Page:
These fun fill-in-the-blank tales from Education Place will provide hours of parts-of-speech practice. Each tale starts with a list of blank spaces, with each one requiring a noun, adjective, adverb or other part of speech. Click "See Your Wacky Web Tale" to read your funny story. "Each spring the sky turns green. Giant drops of molasses fall from the sky. All this molasses helps the grass and tigers to grow, but it can make things real funny too!"
Sheppard Software: Parts of Speech Tutorial
"Create the star of your own show! What noun will your character be? What adjective will describe your star? What verb will tell what is going on? Use the parts of speech to design a character for the stage." My character was a sparkly cloud bouncing. What will yours be? Choose more parts of speech games from the illustrated menu on the left-hand side. Choices include Verbs in Space, Noun Explorer and Adjective Adventure.
Spelling City: Parts of Speech
"The object of the Parts of Speech game is to identify the part of speech of the given word as it is used in each sentence. This is a great activity to practice distinguishing between nouns, verbs, adjectives, adverbs and other parts of speech." There are sixteen games to choose from. Some take vocabulary from books such as Charlotte's Web or Wuthering Heights, and others are topical, such as Science Word List or SAT Vocabulary List.

Toon University: Parts of Speech
This single parts-of-speech game has three levels. "Chubs is practicing his bow and plunger skills. Help him shoot his plunger by clicking your mouse on the correct answer. Don't worry if he doesn't hit the target. He's not that good." In each sentence, one word is in all capital letters. Within the time limit, choose what part of speech it is by clicking on the answer.

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Constructed entirely of white marble in less than nine years, the Parthenon is widely regarded as the epitome of ancient Greek architecture. Built on a hill in the middle of Athens, known as the Acropolis, the Parthenon was dedicated to the Greek goddess Athena. Travel there with me, on a virtual field trip.
Athens Guide: The Parthenon
"The debate over the Parthenon Marbles has been going on for two centuries and seems to be coming to a head. The statues and reliefs that Lord Elgin had come to draw and make molds from and ended up taking back to England have been in the British Museum almost that long." Lord Elgin, a British ambassador to the Ottoman Empire in the early nineteenth century, was given permission by the Turks to mold and sketch the sculpture in the Parthenon. With a few bribes, however, his workers found it more convenient to simply take the treasures back to Britain. Learn more about the Elgin Marbles at this site from travel writer Matt Barrett.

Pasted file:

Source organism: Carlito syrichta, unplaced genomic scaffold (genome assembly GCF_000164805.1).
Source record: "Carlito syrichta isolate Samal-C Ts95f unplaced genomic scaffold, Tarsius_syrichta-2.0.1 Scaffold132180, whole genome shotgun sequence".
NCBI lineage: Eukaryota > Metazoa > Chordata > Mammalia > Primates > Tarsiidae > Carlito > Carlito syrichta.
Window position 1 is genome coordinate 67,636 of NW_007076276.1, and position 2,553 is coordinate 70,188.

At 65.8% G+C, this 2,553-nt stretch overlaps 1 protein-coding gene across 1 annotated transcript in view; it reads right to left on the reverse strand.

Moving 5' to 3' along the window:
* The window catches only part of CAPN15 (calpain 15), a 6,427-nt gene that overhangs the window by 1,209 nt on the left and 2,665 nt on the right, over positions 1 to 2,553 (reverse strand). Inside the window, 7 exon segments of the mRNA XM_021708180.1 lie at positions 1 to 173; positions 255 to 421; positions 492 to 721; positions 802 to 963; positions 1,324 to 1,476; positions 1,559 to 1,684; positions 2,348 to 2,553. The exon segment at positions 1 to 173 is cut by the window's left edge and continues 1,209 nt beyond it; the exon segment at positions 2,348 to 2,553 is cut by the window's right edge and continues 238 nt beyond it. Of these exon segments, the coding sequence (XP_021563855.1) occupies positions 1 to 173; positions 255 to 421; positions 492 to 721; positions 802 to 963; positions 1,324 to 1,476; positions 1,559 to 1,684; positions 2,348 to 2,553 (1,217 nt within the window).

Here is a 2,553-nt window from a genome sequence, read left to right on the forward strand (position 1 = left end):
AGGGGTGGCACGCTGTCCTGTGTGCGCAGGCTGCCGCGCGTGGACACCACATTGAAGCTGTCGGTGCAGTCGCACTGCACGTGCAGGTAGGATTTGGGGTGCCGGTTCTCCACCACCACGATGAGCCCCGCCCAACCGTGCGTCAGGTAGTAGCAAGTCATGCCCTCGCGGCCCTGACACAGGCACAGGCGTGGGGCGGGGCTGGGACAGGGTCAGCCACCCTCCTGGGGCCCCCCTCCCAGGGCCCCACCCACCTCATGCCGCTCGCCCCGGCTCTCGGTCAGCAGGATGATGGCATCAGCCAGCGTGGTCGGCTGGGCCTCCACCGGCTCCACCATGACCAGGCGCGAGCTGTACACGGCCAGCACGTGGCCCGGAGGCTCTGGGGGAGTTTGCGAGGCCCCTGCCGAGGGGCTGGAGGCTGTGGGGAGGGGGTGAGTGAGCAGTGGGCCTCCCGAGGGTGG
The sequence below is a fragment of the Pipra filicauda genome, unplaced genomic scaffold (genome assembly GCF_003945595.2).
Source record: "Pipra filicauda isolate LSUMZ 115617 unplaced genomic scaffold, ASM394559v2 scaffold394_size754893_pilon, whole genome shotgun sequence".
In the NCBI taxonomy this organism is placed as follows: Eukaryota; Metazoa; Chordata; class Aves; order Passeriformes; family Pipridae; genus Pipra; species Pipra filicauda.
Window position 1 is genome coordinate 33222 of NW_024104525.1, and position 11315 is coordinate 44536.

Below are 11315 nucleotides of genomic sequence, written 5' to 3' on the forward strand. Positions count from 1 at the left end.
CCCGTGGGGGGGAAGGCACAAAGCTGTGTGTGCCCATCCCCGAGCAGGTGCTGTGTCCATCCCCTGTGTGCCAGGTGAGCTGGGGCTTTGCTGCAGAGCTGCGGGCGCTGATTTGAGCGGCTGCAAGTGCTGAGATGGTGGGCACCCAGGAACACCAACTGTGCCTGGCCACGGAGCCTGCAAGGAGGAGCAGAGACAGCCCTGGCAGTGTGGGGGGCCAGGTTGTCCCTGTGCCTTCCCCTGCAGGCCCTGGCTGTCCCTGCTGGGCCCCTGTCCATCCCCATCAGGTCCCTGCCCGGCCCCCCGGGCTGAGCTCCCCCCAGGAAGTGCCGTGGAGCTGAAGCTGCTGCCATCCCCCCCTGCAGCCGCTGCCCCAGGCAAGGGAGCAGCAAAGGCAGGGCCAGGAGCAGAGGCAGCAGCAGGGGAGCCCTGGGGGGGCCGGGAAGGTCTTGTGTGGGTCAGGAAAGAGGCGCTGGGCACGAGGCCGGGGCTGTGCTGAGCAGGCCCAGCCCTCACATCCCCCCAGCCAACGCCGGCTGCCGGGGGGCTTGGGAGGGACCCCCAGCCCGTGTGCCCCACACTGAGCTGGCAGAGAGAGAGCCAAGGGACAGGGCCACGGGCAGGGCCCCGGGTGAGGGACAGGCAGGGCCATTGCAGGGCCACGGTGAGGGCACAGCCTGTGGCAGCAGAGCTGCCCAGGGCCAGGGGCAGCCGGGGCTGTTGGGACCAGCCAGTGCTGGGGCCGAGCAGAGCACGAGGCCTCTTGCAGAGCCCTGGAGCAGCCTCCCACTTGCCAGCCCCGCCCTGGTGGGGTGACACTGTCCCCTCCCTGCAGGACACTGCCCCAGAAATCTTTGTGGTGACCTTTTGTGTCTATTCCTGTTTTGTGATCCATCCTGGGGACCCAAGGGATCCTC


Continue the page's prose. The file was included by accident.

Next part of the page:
British Museum: Ancient Greece: Acropolis
"The Athenian Acropolis is home to one of the most famous buildings in the world: the Parthenon. This temple was built for the goddess Athena. It was decorated with beautiful sculptures which represent the greatest achievement of Greek artists." For middle and high-school students, this interactive exhibit from the British Museum is part of their larger Ancient Greece site. It has lots to explore and concludes with a challenge to build your own Greek temple honoring Athena.
PBS NOVA: Secrets of the Parthenon
"Considering all the abuse it has taken over the two and a half millennia since it was built, it is remarkable that the Parthenon is still standing. Now a Greek-led team is working hard to ensure it does for centuries to come." Visit this PBS site to view the one-hour TV special (divided into five chapters) and to explore the three online interactives titled Restoring the Ruin, Scenes from a Quarry and The Parthenon's Many Lives (trace its life as a temple, church, mosque, ammunition store, and army barracks).
USC: The Parthenon
Created by a team at USC, this computer-generated animation reunites the Parthenon with its many treasures now housed at the British Museum and elsewhere. The two and a half minute film is viewable in Windows and QuickTime formats. If you have a VRML (Virtual Reality Modeling Language) plugin installed in your browser, you can also view the Sculpture Garden Gallery, a sampling of the 150 Parthenon sculptures scanned at the Basel Skulpturhalle in Switzerland, which has a collection of plaster casts of all known Parthenon sculptures.

Reed College: The Parthenon
From the humanities department of Reed College in Portland, Oregon, these class notes are a must visit for those writing school reports. Notable sections include an introduction to the three main types of Greek columns: Doric, Ionic, and Corinthian. Unfortunately some of the photo galleries are not available to the public, but only visible to those on the internal Reed College network.